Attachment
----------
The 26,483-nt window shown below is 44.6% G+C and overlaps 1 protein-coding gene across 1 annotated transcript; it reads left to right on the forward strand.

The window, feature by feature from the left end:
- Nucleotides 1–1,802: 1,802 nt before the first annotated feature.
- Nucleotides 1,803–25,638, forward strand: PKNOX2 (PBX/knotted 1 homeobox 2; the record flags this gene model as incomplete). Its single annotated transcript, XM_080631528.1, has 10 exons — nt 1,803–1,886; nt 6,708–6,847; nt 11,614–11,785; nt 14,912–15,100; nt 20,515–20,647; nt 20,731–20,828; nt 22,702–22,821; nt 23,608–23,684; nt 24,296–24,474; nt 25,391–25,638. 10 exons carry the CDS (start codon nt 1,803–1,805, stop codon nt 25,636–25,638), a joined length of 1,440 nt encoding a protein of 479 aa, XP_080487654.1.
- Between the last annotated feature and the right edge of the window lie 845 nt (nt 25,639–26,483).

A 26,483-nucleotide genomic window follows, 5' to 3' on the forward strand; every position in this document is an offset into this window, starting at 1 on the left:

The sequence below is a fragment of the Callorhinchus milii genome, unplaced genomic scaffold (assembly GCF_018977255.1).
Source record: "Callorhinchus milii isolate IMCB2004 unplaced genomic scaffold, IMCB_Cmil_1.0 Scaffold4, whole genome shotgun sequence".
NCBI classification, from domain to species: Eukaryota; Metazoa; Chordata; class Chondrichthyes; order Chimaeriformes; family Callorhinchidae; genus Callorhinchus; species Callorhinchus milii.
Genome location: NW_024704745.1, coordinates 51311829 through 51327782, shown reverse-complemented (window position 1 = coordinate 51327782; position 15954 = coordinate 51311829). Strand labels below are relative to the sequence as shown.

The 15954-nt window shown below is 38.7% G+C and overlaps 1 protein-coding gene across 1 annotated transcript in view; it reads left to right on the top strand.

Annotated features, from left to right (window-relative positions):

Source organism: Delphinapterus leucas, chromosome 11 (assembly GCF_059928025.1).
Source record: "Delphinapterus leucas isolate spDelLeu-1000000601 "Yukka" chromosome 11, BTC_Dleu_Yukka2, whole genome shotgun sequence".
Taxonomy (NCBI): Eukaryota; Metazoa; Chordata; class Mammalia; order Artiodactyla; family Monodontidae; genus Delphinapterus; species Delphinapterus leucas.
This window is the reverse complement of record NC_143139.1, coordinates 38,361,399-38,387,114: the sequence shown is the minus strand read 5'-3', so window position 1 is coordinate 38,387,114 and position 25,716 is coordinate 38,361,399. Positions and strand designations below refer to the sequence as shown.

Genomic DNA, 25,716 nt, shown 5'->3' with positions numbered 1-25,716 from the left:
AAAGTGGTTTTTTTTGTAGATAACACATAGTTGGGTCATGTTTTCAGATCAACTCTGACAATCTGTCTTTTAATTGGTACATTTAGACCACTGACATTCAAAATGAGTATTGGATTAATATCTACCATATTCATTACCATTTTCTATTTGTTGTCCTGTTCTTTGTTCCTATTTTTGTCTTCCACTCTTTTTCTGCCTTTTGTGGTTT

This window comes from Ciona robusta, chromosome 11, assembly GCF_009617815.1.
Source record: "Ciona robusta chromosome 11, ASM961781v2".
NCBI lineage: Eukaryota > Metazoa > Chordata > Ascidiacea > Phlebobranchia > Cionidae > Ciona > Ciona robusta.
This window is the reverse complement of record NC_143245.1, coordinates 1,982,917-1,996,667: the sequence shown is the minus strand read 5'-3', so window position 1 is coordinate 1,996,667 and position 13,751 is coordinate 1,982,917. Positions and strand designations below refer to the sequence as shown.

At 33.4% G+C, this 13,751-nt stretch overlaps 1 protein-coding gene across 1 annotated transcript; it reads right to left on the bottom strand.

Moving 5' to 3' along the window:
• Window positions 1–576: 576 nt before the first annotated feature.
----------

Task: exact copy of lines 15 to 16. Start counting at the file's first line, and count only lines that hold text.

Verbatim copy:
Taxonomy (NCBI): Eukaryota; Metazoa; Chordata; class Mammalia; order Artiodactyla; family Monodontidae; genus Delphinapterus; species Delphinapterus leucas.
This window is the reverse complement of record NC_143139.1, coordinates 38,361,399-38,387,114: the sequence shown is the minus strand read 5'-3', so window position 1 is coordinate 38,387,114 and position 25,716 is coordinate 38,361,399. Positions and strand designations below refer to the sequence as shown.